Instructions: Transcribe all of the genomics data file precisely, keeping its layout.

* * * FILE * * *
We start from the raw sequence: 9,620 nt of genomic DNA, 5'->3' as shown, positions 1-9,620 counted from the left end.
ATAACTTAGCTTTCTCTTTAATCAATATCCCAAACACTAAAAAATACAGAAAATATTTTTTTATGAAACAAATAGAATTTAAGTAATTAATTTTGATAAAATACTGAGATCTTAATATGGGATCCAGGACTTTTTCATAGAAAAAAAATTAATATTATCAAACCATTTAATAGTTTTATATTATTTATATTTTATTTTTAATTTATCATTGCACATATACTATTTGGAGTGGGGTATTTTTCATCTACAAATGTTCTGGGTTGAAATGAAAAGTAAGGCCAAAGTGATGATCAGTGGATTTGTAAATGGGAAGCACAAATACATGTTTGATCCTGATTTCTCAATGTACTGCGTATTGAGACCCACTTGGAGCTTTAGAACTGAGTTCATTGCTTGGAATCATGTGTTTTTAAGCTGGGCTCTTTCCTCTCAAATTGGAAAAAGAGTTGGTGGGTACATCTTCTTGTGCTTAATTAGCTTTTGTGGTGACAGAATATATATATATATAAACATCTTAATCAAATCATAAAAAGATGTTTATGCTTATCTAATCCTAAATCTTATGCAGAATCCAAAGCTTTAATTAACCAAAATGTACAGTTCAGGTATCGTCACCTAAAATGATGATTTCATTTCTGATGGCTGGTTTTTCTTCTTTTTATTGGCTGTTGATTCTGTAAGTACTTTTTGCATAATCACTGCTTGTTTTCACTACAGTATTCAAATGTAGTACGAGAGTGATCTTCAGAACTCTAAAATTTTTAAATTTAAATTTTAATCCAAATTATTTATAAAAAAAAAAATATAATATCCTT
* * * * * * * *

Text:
We start from the raw sequence: 9,620 nt of genomic DNA, 5'->3' as shown, positions 1-9,620 counted from the left end.
ATAACTTAGCTTTCTCTTTAATCAATATCCCAAACACTAAAAAATACAGAAAATATTTTTTTATGAAACAAATAGAATTTAAGTAATTAATTTTGATAAAATACTGAGATCTTAATATGGGATCCAGGACTTTTTCATAGAAAAAAAATTAATATTATCAAACCATTTAATAGTTTTATATTATTTATATTTTATTTTTAATTTATCATTGCACATATACTATTTGGAGTGGGGTATTTTTCATCTACAAATGTTCTGGGTTGAAATGAAAAGTAAGGCCAAAGTGATGATCAGTGGATTTGTAAATGGGAAGCACAAATACATGTTTGATCCTGATTTCTCAATGTACTGCGTATTGAGACCCACTTGGAGCTTTAGAACTGAGTTCATTGCTTGGAATCATGTGTTTTTAAGCTGGGCTCTTTCCTCTCAAATTGGAAAAAGAGTTGGTGGGTACATCTTCTTGTGCTTAATTAGCTTTTGTGGTGACAGAATATATATATATATAAACATCTTAATCAAATCATAAAAAGATGTTTATGCTTATCTAATCCTAAATCTTATGCAGAATCCAAAGCTTTAATTAACCAAAATGTACAGTTCAGGTATCGTCACCTAAAATGATGATTTCATTTCTGATGGCTGGTTTTTCTTCTTTTTATTGGCTGTTGATTCTGTAAGTACTTTTTGCATAATCACTGCTTGTTTTCACTACAGTATTCAAATGTAGTACGAGAGTGATCTTCAGAACTCTAAAATTTTTAAATTTAAATTTTAATCCAAATTATTTATAAAAAAAAAAATATAATATCCTT